The “Economics Factor” is affected by the re-allocating of economic resources to obtain the appropriate diversity of textured materials and acoustic cues necessary to realize the design and accomplish a balance with the function and aesthetic factors. This factor considers the reasonable availability of these materials or whether new materials or technologies will need to be developed. This should also reasonably consider the economic means of the user as defined by the resources allocated to accomplish the construction of the design.

It is important to understand that even in this theoretical example, the Formal Aesthetic Factor is not eliminated or even decreased in importance. It has shifted from visual beauty to tactile and acoustic beauty and still must be balanced with the other factors to achieve equilibrium and maximize the “Econo-functional Aesthetic Balance”. If the Three Factors are appropriately balanced the equilibrium created will transcend the sum of its parts.

This creates architectural beauty that is far more profound.

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We would love to hear from you on what you think about this post.  We sincerely appreciate all your comments.

If you like this post please share it with friends. And feel free to contact us if you would like to discuss ideas for your next project!

Sincerely,
Frank Cunha III
I Love My Architect – Facebook

FC3 ARCHITECTURE+DESIGN, LLC
P.O. Box 335, Hamburg, NJ 07419
e-mail: fcunha@fc3arch.com
mobile: 201.681.3551
direct: 973.970.3551
fax: 973.718.4641
web: http://fc3arch.com
Licensed in NJ, NY, PA, DE, CT.


What would you say to young students thinking about a career in #Architecture? by @WJMArchitect (Part 2)

I was recently catching up with my buddy Billy Martin and I asked him to help me write about Architecture as a profession.

This is part two of what he had to say….

Question: What would you say to young students thinking about a career in Architecture?

by William J Martin

All of this is part of the plans or “blueprints” of a building to be built.

Architects need to be physically fit and mentally strong. While the building is being constructed, the architects are visiting, checking, walking on steel beams, crawling into foundations, climbing up on the roof. We do this to make sure everything fits together properly and safely.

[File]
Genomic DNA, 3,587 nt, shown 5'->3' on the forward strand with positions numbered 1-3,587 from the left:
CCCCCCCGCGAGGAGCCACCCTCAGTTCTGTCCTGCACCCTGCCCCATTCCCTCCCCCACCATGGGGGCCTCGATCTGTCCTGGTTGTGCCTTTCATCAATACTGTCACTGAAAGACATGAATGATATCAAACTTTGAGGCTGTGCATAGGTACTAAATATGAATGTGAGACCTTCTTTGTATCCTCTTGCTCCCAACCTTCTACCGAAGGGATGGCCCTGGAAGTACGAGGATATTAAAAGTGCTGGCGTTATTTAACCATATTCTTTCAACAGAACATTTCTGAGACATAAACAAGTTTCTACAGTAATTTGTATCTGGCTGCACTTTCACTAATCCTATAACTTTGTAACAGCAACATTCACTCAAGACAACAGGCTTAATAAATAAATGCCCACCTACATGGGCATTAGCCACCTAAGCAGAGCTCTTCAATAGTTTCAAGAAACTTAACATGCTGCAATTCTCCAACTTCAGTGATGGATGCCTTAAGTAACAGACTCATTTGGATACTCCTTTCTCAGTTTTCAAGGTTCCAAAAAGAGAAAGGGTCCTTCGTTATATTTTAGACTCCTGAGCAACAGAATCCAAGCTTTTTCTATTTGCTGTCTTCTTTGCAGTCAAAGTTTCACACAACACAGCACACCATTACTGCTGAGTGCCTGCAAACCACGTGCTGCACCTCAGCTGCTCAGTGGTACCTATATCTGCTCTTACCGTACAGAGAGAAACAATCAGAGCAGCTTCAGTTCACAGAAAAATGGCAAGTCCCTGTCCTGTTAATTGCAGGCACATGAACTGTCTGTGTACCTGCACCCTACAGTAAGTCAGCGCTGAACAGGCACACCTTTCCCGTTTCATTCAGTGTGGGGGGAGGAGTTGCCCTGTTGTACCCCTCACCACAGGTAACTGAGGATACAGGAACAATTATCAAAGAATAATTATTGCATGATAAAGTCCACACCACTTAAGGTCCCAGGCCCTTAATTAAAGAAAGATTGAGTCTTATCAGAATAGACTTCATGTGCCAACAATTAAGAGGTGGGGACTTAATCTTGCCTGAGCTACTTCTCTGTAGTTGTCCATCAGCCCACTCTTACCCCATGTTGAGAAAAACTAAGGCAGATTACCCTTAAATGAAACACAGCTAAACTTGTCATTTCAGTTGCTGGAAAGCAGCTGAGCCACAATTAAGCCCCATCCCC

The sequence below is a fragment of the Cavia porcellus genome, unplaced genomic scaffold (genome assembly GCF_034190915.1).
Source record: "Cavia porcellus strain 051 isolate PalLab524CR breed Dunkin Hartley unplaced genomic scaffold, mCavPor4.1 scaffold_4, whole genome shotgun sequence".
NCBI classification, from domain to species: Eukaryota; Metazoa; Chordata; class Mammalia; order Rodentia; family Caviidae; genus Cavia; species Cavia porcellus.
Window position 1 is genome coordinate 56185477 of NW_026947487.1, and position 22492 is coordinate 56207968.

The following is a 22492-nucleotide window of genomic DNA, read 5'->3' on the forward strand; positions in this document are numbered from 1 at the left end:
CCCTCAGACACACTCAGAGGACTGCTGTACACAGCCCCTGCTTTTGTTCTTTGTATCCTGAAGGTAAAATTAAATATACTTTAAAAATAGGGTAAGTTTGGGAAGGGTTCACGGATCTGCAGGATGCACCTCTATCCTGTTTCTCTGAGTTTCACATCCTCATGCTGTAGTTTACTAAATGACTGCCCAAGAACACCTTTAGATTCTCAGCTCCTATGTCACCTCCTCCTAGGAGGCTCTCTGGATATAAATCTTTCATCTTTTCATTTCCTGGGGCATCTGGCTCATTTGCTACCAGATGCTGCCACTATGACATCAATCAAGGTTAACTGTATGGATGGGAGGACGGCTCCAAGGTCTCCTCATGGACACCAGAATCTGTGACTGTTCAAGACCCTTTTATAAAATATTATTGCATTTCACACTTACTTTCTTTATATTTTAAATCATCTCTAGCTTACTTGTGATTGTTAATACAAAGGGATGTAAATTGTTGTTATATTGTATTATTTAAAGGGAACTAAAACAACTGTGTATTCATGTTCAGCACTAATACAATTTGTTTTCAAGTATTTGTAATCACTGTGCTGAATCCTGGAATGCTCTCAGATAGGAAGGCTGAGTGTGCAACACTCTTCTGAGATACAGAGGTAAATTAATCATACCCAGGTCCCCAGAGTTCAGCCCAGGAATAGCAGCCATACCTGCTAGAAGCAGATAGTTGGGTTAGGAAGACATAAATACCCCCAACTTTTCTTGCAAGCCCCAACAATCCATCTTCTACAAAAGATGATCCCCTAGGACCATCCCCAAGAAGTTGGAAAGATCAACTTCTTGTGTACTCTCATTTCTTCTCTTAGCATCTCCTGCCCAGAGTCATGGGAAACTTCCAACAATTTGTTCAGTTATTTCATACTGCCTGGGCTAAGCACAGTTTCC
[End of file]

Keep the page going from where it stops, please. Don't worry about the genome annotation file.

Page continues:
Knowledge of sports and sports strategy is needed for the architects and workers to be acting as a coordinated team while assembling the building. Thinking ahead to the “next play” is part of the strategy of building a design from the plans. Very often millions of dollars are spent on buildings and architects are there to help get it done.

Schooling—-

Architecture is a licensed profession just like a doctor, a lawyer, or dentist, This means a person must go to and finish college, study, and pass tests given by the government,. Passing the tests shows the person has all the knowledge needed to provide architectural services safely and competently to the public. We don’t want our buildings to fall on people.

Studying hard and doing well in high school is a good start to becoming an architect. English, math, science, history, and especially art, drawing, and computer classes are courses in high school that will prepare you for architecture school. School plays and stage set building, playing sports, being physically fit is also good preparation.

After high school, apply to an accredited architecture college for admission to an architecture learning program. It takes a minimum of five years of college to complete the courses and receive a college degree in architecture.

After college, a 3 year, paid internship is required. You work in a real architect’s office and use the knowledge that was learned in college. You get paid for your valuable work as you learn more. The intern architect works with a licensed architect to learn how exactly to use the knowledge that was learned in the classroom. The internship involves doing everything an architect does, but the more experienced architect guides the intern architect to make sure things are done right.

After the internship is completed, passing the Architectural Registration Exam is the next step. Once you get a passing grade on that exam, the State you live in, will give you an official license to practice architecture and design buildings on your own. You can then start you own company and design buildings for people who need them.

Fallingwater or Kaufmann Residence designed by architect Frank Lloyd Wright in 1935 in rural southwestern Pennsylvania http://en.wikipedia.org/wiki/Fallingwater

Fallingwater or Kaufmann Residence – 2nd Floor Plan

Green design—